The structure of the open, park-like old-growth ponderosa pine forest
differs from the Pacific Coast old-growth forest that grows west of the Cascade
crest. Prior to 1900, old-growth ponderosa pine forests typically had widely
spaced clumps of trees, few shrubs, often grassy, with relatively few dead
branches and large logs. Forest structure was the result of both the dry climate
and the fire regime.
The open structure of these old-growth forests made walking within them
easy. Since 1900, this openness has been replaced by a thick understory and
higher tree density and tree diversity. Fire suppression has allowed shrubs
to become established and allowed more shade tolerant species to encroach.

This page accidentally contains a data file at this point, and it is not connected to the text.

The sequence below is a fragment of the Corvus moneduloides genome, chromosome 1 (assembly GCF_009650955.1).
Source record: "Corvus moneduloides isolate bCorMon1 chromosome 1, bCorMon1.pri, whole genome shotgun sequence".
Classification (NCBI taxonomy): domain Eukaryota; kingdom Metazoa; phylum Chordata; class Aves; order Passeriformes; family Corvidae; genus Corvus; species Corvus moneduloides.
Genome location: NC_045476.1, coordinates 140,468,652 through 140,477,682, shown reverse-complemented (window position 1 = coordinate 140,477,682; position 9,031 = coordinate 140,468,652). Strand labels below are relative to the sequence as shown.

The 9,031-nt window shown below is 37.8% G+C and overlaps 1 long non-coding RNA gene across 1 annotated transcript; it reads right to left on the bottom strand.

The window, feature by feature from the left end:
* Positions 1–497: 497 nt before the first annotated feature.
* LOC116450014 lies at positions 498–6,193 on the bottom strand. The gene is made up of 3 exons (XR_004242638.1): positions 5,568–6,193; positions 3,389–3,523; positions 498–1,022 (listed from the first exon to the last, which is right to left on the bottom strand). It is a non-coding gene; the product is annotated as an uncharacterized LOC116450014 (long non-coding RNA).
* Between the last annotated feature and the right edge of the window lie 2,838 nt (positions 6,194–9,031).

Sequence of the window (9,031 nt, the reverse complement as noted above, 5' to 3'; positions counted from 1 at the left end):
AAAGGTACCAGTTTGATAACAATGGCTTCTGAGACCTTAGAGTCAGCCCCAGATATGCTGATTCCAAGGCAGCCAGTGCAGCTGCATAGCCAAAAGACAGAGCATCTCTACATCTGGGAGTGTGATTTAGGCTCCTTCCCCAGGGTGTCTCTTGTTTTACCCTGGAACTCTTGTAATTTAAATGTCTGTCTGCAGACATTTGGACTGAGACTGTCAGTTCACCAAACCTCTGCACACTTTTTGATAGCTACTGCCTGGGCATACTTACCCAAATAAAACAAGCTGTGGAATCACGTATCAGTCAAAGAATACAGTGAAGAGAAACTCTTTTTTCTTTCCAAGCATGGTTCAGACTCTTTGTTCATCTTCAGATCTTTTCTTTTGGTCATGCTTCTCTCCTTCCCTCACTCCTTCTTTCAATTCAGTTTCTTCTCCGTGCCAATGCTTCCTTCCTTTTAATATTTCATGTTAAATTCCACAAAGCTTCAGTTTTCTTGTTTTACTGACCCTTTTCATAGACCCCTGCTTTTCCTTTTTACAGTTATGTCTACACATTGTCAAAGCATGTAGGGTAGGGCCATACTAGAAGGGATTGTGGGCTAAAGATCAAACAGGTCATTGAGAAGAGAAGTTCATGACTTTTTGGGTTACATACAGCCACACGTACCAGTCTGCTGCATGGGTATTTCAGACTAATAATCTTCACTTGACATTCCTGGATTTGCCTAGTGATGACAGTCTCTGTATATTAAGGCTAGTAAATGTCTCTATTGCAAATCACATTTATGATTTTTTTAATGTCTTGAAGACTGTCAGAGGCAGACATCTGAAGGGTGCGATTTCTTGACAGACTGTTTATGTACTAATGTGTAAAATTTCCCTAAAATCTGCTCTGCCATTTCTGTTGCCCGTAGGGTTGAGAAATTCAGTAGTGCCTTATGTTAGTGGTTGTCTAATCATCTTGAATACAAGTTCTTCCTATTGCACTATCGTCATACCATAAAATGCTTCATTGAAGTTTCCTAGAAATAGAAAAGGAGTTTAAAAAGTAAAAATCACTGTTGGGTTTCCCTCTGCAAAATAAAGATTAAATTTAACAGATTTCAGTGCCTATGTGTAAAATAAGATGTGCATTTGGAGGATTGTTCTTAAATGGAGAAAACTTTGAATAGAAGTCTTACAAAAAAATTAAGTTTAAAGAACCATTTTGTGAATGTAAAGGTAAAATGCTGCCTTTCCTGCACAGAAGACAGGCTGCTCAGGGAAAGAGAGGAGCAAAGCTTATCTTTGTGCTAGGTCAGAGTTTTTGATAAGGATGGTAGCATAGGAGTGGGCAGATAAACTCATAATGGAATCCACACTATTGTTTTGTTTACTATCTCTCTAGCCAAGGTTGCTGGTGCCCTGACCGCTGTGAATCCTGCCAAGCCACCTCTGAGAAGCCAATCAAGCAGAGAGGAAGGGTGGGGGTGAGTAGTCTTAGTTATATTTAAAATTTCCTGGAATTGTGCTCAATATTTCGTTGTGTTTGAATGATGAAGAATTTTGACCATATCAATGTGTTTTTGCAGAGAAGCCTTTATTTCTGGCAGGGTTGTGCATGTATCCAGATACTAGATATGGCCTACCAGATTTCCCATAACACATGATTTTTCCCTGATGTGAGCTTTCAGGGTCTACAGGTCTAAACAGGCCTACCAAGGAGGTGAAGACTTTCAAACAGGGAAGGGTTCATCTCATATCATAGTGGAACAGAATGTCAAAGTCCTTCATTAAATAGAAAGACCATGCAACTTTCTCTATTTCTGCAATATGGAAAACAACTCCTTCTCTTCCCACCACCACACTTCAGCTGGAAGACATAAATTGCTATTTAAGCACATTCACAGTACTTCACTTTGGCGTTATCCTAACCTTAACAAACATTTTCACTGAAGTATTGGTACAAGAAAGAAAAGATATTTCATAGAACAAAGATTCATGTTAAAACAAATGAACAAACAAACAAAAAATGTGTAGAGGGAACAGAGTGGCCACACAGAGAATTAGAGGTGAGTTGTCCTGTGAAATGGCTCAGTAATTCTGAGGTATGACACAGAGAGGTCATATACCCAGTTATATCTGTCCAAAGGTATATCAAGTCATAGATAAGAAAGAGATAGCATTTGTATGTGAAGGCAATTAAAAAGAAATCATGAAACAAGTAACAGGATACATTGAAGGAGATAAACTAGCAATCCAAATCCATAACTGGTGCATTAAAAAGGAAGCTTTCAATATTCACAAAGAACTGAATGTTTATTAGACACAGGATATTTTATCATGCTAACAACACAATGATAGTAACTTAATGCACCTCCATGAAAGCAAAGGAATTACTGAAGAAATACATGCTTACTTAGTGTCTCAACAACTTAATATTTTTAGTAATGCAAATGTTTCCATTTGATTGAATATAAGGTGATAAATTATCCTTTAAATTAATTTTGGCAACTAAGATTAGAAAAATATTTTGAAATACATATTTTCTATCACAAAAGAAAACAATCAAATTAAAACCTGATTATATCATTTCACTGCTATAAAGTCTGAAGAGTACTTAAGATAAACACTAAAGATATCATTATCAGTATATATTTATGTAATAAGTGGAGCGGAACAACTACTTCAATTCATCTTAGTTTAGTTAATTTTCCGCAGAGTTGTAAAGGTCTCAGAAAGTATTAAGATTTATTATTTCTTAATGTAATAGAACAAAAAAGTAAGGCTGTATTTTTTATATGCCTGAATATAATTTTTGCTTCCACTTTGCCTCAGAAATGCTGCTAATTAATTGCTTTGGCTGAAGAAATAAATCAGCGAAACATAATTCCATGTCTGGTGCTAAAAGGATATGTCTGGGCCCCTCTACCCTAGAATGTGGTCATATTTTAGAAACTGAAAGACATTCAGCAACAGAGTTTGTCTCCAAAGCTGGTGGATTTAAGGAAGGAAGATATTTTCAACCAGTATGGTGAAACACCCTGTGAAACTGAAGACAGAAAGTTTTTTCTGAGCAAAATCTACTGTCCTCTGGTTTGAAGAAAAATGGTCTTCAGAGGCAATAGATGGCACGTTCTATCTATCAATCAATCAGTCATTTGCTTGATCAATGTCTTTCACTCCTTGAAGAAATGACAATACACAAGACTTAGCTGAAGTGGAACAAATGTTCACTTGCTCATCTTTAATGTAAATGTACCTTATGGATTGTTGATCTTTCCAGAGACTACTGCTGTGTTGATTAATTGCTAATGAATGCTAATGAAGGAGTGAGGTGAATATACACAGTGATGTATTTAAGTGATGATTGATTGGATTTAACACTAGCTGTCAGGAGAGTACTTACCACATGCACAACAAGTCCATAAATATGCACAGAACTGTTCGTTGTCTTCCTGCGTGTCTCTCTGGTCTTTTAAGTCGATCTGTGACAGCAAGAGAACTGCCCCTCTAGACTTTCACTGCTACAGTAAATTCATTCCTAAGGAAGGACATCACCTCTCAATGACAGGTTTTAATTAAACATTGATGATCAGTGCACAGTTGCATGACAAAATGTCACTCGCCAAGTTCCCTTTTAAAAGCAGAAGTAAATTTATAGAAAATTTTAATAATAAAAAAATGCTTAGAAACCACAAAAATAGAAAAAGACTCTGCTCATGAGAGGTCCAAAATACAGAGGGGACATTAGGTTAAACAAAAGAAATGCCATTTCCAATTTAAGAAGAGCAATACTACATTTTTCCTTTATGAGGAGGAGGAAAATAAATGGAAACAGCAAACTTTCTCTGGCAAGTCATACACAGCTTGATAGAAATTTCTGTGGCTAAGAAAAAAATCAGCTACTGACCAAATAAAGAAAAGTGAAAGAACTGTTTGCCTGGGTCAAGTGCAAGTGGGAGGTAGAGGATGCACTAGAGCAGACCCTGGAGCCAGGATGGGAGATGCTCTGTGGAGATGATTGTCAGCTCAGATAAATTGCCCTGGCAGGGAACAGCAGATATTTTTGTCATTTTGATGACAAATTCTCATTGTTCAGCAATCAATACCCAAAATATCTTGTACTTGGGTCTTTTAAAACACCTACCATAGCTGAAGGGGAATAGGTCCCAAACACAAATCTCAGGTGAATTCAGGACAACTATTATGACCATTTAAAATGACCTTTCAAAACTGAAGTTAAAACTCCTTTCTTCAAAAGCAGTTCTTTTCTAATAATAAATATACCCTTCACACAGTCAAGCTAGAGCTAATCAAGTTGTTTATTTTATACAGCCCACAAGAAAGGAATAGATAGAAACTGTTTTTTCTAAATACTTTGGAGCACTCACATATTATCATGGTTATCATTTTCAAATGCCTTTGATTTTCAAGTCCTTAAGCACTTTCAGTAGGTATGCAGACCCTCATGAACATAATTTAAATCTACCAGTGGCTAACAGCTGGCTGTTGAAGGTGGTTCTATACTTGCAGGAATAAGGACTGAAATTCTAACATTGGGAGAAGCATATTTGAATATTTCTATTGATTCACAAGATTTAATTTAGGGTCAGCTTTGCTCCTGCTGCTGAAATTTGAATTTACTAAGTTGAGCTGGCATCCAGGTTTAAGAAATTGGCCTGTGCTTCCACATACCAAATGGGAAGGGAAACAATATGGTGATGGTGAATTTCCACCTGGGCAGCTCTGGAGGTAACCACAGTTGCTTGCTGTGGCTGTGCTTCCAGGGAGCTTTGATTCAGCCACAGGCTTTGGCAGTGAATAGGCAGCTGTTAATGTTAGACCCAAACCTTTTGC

Timber harvests removed the large trees thus creating gaps for shrubs and competing
trees to grow. Interestingly, the arrival of timber harvests has actually increased
the density of growth (although trees are rarely reaching the size and age
they did in earlier times). The introduction of livestock also impacts the
forest structure by the grazing of native grasses which further aid in the
establishment of shrubs.
o Moisture and fire and not the only major structural forces of the ponderosa
pine forests, but pathogens as well. Some common afflictions are
• The inner bark fungus, comandra blister rust, which causes growth
reduction, stem deformity, and mortality of hard pines.
Pandora moth larvae which eat the needles of ponderosa and lodgepole pine
and western pine beetle, which is capable of killing apparently healthy Ponderosa